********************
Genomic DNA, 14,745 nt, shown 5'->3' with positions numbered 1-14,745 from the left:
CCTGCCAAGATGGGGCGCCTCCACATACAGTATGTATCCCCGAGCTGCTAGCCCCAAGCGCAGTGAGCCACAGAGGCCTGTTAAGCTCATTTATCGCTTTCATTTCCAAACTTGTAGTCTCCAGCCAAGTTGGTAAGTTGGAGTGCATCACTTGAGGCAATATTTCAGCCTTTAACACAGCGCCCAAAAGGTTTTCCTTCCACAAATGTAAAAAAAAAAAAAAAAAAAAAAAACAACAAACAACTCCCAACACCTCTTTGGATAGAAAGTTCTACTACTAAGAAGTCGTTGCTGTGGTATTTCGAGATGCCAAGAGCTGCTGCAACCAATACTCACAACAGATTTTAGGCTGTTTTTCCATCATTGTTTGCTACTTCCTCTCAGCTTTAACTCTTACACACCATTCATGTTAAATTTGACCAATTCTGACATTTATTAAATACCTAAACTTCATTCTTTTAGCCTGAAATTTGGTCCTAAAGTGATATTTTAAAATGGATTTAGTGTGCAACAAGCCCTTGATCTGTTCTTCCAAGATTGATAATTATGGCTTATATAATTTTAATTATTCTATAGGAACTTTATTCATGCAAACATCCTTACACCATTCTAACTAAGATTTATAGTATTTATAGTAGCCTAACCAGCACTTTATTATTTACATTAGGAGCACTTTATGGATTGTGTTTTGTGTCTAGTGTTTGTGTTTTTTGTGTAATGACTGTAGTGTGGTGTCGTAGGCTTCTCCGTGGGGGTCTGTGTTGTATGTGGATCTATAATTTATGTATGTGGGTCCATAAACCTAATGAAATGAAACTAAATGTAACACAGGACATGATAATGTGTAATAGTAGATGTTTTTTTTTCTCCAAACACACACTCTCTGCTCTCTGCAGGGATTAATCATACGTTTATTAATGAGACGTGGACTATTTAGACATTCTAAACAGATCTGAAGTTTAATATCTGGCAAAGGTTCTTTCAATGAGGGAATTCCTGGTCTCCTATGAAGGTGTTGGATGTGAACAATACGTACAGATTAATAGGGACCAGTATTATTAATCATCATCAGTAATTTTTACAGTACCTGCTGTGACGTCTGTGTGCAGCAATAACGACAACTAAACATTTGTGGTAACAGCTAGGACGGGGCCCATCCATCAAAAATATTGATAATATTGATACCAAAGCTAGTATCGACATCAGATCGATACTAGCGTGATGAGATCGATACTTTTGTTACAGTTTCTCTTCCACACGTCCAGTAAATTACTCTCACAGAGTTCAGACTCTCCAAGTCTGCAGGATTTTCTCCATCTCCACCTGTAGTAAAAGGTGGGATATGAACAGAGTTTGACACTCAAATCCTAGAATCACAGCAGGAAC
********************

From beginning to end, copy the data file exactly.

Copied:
Genomic DNA, 14,745 nt, shown 5'->3' with positions numbered 1-14,745 from the left:
CCTGCCAAGATGGGGCGCCTCCACATACAGTATGTATCCCCGAGCTGCTAGCCCCAAGCGCAGTGAGCCACAGAGGCCTGTTAAGCTCATTTATCGCTTTCATTTCCAAACTTGTAGTCTCCAGCCAAGTTGGTAAGTTGGAGTGCATCACTTGAGGCAATATTTCAGCCTTTAACACAGCGCCCAAAAGGTTTTCCTTCCACAAATGTAAAAAAAAAAAAAAAAAAAAAAAACAACAAACAACTCCCAACACCTCTTTGGATAGAAAGTTCTACTACTAAGAAGTCGTTGCTGTGGTATTTCGAGATGCCAAGAGCTGCTGCAACCAATACTCACAACAGATTTTAGGCTGTTTTTCCATCATTGTTTGCTACTTCCTCTCAGCTTTAACTCTTACACACCATTCATGTTAAATTTGACCAATTCTGACATTTATTAAATACCTAAACTTCATTCTTTTAGCCTGAAATTTGGTCCTAAAGTGATATTTTAAAATGGATTTAGTGTGCAACAAGCCCTTGATCTGTTCTTCCAAGATTGATAATTATGGCTTATATAATTTTAATTATTCTATAGGAACTTTATTCATGCAAACATCCTTACACCATTCTAACTAAGATTTATAGTATTTATAGTAGCCTAACCAGCACTTTATTATTTACATTAGGAGCACTTTATGGATTGTGTTTTGTGTCTAGTGTTTGTGTTTTTTGTGTAATGACTGTAGTGTGGTGTCGTAGGCTTCTCCGTGGGGGTCTGTGTTGTATGTGGATCTATAATTTATGTATGTGGGTCCATAAACCTAATGAAATGAAACTAAATGTAACACAGGACATGATAATGTGTAATAGTAGATGTTTTTTTTTCTCCAAACACACACTCTCTGCTCTCTGCAGGGATTAATCATACGTTTATTAATGAGACGTGGACTATTTAGACATTCTAAACAGATCTGAAGTTTAATATCTGGCAAAGGTTCTTTCAATGAGGGAATTCCTGGTCTCCTATGAAGGTGTTGGATGTGAACAATACGTACAGATTAATAGGGACCAGTATTATTAATCATCATCAGTAATTTTTACAGTACCTGCTGTGACGTCTGTGTGCAGCAATAACGACAACTAAACATTTGTGGTAACAGCTAGGACGGGGCCCATCCATCAAAAATATTGATAATATTGATACCAAAGCTAGTATCGACATCAGATCGATACTAGCGTGATGAGATCGATACTTTTGTTACAGTTTCTCTTCCACACGTCCAGTAAATTACTCTCACAGAGTTCAGACTCTCCAAGTCTGCAGGATTTTCTCCATCTCCACCTGTAGTAAAAGGTGGGATATGAACAGAGTTTGACACTCAAATCCTAGAATCACAGCAGGAAC